Obesity and Nutrition

  • Bonnie A. Spear
  • Christopher Reinold
Part of the The Springer Series in Behavioral Psychophysiology and Medicine book series (SSBP)


Obesity in America has reached epidemic proportions. It has been called a major health care crisis. In little over a decade, between 1971–1980 and 1988–1991, the prevalence of significantly overweight adults in the United States rose by 33%, far from the decrease of 23% targeted by the US Public Health Service. Currently, 20% of adolescent children and approximately one third of all adults in America are defined as obese. Minority populations, especially minority women, are disproportionately affected; nearly 50% of African-American women are overweight. Overweight and obese adults are at increased risk for morbidity and mortality associated with acute and chronic medical conditions including hypertension, elevated serum lipid levels, coronary artery disease, diabetes mellitus, respiratory disease, certain types of cancer, gout, and arthritis (American Dietetic Association, 1997).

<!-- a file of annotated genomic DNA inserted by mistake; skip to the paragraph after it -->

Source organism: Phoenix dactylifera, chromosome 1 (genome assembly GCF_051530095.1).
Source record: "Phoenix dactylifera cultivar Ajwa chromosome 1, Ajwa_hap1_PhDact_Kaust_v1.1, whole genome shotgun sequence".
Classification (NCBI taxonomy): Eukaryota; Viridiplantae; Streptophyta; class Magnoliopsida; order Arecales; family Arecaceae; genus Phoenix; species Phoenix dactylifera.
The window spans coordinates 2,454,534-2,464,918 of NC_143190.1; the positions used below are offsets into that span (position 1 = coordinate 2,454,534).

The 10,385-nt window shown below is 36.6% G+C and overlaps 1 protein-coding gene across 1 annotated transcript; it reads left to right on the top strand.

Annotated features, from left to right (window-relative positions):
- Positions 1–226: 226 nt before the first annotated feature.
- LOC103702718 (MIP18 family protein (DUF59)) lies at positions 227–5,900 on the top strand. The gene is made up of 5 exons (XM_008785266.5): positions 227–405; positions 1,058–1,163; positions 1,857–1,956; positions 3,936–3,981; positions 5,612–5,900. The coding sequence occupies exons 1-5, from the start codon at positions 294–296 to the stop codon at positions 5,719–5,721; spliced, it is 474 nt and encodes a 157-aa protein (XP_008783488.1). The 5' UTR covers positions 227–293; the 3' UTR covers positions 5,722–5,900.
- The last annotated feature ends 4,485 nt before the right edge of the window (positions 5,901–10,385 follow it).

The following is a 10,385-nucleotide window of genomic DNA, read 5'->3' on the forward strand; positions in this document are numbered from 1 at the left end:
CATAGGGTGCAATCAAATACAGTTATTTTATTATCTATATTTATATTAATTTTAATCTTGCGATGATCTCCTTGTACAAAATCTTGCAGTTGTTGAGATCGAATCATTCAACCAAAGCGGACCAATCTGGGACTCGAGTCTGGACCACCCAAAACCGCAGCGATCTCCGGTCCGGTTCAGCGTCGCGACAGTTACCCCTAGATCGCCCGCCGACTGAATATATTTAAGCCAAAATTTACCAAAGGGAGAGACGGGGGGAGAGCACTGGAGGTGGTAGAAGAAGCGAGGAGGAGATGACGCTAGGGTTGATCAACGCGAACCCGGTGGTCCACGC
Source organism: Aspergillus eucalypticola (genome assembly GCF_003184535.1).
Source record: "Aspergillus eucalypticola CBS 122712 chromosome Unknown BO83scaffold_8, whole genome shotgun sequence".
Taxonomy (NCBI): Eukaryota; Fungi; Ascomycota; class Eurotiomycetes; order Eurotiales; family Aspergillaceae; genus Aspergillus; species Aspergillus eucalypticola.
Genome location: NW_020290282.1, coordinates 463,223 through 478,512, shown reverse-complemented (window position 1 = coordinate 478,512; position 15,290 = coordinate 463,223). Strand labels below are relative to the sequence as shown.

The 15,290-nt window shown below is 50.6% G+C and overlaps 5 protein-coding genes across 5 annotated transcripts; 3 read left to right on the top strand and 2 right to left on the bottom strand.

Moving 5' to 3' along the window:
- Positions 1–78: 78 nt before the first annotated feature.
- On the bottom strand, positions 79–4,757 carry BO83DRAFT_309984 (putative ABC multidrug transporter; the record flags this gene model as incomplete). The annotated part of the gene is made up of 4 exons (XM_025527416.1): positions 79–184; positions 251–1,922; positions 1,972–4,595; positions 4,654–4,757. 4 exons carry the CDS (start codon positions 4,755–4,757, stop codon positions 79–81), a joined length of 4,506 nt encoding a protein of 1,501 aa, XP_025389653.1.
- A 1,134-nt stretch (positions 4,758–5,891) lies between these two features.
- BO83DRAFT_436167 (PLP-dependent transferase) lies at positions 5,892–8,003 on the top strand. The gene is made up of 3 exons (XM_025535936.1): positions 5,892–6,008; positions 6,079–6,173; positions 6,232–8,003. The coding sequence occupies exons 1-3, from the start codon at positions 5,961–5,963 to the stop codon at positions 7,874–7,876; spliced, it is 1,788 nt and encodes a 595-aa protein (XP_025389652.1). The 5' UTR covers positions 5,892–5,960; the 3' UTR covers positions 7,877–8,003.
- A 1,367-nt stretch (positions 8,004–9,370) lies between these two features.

Physical Activity Eating Disorder Health Promotion Program Food Service School Food 
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Copyright information

© Springer Science+Business Media New York 1999

Authors and Affiliations

  • Bonnie A. Spear
    • 1
  • Christopher Reinold
    • 1
  1. 1.Department of Pediatrics, School of MedicineUniversity of Alabama at BirminghamBirminghamUSA

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